Brooks left almost ten months ago, on a cold day, much like tonight, I suppose. It was so cold that we kept Little B in the car while we waited for the moment when we had to say goodbye. It’s never easy saying goodbye, and I won’t lie, experience hasn’t really taught me much about how to ease the pain, at that particular moment. And in a lot of ways, I’m not sure that I’d want it eased. It surely is what it is.

Tomorrow is our ten year anniversary. And like most of the anniversaries before this one, Brooks and I will spend the day far apart from the other. Ten years sounds like a long time, but it’s gone by so incredibly fast, when I really think about it. We were baby cats when we married. Still baby cats when we had our littlest Brooks. And I’m certain we still have a lot to learn in life.

I’m grateful that ten years of marriage, five deployments, two moves, and a Little Brooks have left us stronger and more in love than that day we both said I do. It wasn’t always easy. There were moments when I miserably failed at being Brooks’s wife and best friend, moments he failed too. But our moments of being each other’s perfect half have truly outweighed any of the less than stellar moments.

There was a particular moment, during Brooks’s second deployment when I found myself so tired of the deployments, with no break in sight (and in hindsight, I had three more to go through), that I I wailed like a baby. In my defense, I was at a bar with some of Brooks’s family members, and I certainly don’t hold my liquor very well. And we were all dancing and it made me so sad and I was just so tired of living my life without him, when all we’d wanted since we’d met was to never spend a moment apart. And so I wept.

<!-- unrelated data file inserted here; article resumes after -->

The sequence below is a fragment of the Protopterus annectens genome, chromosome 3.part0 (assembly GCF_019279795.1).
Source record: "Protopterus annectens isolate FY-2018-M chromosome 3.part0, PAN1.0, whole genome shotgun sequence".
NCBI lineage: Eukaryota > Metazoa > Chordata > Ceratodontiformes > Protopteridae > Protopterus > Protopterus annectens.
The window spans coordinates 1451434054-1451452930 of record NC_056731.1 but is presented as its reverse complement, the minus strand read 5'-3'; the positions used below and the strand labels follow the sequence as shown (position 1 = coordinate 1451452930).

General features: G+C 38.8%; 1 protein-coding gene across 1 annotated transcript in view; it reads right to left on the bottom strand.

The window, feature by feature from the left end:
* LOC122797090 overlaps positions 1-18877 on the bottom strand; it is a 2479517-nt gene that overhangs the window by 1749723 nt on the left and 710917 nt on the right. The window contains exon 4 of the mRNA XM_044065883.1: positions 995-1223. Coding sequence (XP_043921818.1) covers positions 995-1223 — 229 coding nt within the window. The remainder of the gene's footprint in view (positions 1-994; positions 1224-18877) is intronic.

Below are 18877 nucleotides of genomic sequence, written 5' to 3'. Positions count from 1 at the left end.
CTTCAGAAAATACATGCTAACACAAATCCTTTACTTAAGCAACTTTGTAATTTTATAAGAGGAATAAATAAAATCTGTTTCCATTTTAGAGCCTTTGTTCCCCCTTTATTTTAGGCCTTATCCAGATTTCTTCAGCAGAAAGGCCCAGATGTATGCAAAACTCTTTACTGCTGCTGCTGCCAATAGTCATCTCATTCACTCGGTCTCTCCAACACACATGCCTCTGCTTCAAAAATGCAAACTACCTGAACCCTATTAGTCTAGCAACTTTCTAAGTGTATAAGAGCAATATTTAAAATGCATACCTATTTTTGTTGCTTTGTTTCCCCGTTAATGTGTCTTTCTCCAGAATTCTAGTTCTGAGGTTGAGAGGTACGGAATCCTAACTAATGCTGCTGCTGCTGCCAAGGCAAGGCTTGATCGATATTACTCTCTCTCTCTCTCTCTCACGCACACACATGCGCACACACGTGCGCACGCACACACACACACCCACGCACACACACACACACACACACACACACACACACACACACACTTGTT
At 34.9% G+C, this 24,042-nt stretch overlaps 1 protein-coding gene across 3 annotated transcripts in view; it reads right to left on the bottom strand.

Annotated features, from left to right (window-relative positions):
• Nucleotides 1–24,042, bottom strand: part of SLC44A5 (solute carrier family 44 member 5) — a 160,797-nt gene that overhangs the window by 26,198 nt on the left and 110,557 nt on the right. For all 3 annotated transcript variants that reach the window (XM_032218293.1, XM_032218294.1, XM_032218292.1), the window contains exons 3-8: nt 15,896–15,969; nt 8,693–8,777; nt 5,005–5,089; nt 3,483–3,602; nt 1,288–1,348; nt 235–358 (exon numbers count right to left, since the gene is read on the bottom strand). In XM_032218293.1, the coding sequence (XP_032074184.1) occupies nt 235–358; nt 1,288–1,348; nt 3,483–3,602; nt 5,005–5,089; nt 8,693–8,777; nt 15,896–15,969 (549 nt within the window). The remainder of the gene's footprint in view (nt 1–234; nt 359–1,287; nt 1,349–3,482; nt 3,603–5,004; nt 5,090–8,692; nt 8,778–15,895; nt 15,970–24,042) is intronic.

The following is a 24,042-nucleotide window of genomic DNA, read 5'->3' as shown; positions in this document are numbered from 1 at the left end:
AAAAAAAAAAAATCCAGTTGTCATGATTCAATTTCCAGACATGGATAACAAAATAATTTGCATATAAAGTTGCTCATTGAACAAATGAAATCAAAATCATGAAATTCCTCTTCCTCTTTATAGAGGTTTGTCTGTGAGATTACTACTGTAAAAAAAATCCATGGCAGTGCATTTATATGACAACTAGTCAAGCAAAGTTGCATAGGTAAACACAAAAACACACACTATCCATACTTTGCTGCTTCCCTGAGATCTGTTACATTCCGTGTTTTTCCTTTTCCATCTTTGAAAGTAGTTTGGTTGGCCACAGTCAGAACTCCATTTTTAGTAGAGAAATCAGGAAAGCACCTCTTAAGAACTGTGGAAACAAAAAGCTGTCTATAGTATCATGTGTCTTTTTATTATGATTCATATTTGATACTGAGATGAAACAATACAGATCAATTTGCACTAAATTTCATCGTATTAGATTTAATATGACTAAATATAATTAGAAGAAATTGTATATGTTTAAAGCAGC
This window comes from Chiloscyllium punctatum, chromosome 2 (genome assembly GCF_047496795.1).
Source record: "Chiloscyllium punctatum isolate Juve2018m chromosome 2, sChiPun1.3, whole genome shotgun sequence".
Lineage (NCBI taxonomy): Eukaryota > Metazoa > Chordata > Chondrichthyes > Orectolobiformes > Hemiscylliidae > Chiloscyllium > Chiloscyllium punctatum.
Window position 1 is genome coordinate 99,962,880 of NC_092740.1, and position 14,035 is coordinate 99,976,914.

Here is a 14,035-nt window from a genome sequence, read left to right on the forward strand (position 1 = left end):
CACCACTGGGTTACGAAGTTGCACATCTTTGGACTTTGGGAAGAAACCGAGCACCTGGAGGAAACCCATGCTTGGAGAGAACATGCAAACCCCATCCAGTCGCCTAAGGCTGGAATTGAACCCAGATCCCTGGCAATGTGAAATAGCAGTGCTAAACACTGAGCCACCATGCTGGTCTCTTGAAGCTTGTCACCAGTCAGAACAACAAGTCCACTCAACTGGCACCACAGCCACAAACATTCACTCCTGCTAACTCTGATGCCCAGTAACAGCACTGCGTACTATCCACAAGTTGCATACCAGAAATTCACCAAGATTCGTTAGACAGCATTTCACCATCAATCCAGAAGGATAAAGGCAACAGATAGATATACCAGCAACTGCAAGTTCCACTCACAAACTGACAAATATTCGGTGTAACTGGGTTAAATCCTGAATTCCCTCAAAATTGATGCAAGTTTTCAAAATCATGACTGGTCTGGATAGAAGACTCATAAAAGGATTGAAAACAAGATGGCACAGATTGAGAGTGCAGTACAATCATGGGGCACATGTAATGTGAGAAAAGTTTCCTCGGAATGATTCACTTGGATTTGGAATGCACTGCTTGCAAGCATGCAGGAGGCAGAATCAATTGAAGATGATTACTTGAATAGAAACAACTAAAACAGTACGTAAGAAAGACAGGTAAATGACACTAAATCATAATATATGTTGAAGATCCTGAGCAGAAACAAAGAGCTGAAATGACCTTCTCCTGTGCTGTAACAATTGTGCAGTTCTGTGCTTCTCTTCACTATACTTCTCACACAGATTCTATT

I remember, later, when I sobered up, thinking that I was weak, and failing at this marriage thing. I was tired, mentally and physically. I missed my beau, but I knew that when he returned it wasn’t going to be easy either, and even that made me tired, because Brooks always knew even before coming home that he was going to leave again, and it always screwed with his head. And I didn’t know how to fix it, how to make it better, and so I felt like a failure.

When I stopped fighting what I couldn’t change things certainly got better. And realizing that being tired was okay gave me the peace to live life without over analyzing what was certainly natural. Those early deployments were like navigating through a crazy, scary forest with no moon in sight to light the way. All the spouses around me were doing their best to hide the fact that we were all going through the same thing, because we thought our situations were unique, and really, if we’d been less prideful, we’d have had some comfort in knowing it was pretty darn normal and that things were really going to be okay.

So, even though I find myself tired lately, I know there isn’t anything to be read into it. I’m human. Missing My Brooks is a good thing, even when it’s so painful it physically hurts. It doesn’t mean I’m weak or can’t handle a sixth deployment (though I certainly hope we get a bit of a break before our next long goodbye). It doesn’t mean that I’m unhappy with our life or upset with Brooks’s service. It just means I’m human.

Because I know the truth.

I know that ten years of marriage, the good days and the bad, have shaped us, in a good way. I know that as bone tired as I am that tomorrow will be a better day. I’m lucky enough to be married to an amazing man who makes me laugh and smile and count my blessings. Who is never stingy with his words, has patience to spare, and who, aggravatingly enough, is always, always right. Who is missed beyond measure, always.

I’m looking forward to the next ten years, a lifetime after that.

For now, I’m looking forward to our latest homecoming, a true gift since it comes sooner than we’d expected.

As always, life remains sweet, regardless of the circumstance.